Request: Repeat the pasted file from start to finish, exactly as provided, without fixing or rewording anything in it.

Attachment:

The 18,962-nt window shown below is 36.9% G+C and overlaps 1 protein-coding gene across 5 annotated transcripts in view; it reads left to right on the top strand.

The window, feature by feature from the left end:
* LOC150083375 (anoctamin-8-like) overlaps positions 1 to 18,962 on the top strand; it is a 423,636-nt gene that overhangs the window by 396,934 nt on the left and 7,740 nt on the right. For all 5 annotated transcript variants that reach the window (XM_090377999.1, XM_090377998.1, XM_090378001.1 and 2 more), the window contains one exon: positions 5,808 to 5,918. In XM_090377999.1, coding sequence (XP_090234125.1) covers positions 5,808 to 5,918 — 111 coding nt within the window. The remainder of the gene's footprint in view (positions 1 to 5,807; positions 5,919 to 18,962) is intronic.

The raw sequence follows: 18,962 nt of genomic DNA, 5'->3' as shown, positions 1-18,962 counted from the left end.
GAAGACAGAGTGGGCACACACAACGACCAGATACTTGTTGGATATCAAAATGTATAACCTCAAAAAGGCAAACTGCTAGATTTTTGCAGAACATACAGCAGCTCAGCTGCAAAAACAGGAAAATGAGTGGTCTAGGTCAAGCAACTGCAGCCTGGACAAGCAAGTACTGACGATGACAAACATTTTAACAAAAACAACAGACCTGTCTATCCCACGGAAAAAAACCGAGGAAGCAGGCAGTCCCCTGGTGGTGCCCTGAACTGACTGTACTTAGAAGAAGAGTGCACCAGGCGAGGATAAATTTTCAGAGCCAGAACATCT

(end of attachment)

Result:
The 18,962-nt window shown below is 36.9% G+C and overlaps 1 protein-coding gene across 5 annotated transcripts in view; it reads left to right on the top strand.

The window, feature by feature from the left end:
* LOC150083375 (anoctamin-8-like) overlaps positions 1 to 18,962 on the top strand; it is a 423,636-nt gene that overhangs the window by 396,934 nt on the left and 7,740 nt on the right. For all 5 annotated transcript variants that reach the window (XM_090377999.1, XM_090377998.1, XM_090378001.1 and 2 more), the window contains one exon: positions 5,808 to 5,918. In XM_090377999.1, coding sequence (XP_090234125.1) covers positions 5,808 to 5,918 — 111 coding nt within the window. The remainder of the gene's footprint in view (positions 1 to 5,807; positions 5,919 to 18,962) is intronic.

The raw sequence follows: 18,962 nt of genomic DNA, 5'->3' as shown, positions 1-18,962 counted from the left end.
GAAGACAGAGTGGGCACACACAACGACCAGATACTTGTTGGATATCAAAATGTATAACCTCAAAAAGGCAAACTGCTAGATTTTTGCAGAACATACAGCAGCTCAGCTGCAAAAACAGGAAAATGAGTGGTCTAGGTCAAGCAACTGCAGCCTGGACAAGCAAGTACTGACGATGACAAACATTTTAACAAAAACAACAGACCTGTCTATCCCACGGAAAAAAACCGAGGAAGCAGGCAGTCCCCTGGTGGTGCCCTGAACTGACTGTACTTAGAAGAAGAGTGCACCAGGCGAGGATAAATTTTCAGAGCCAGAACATCT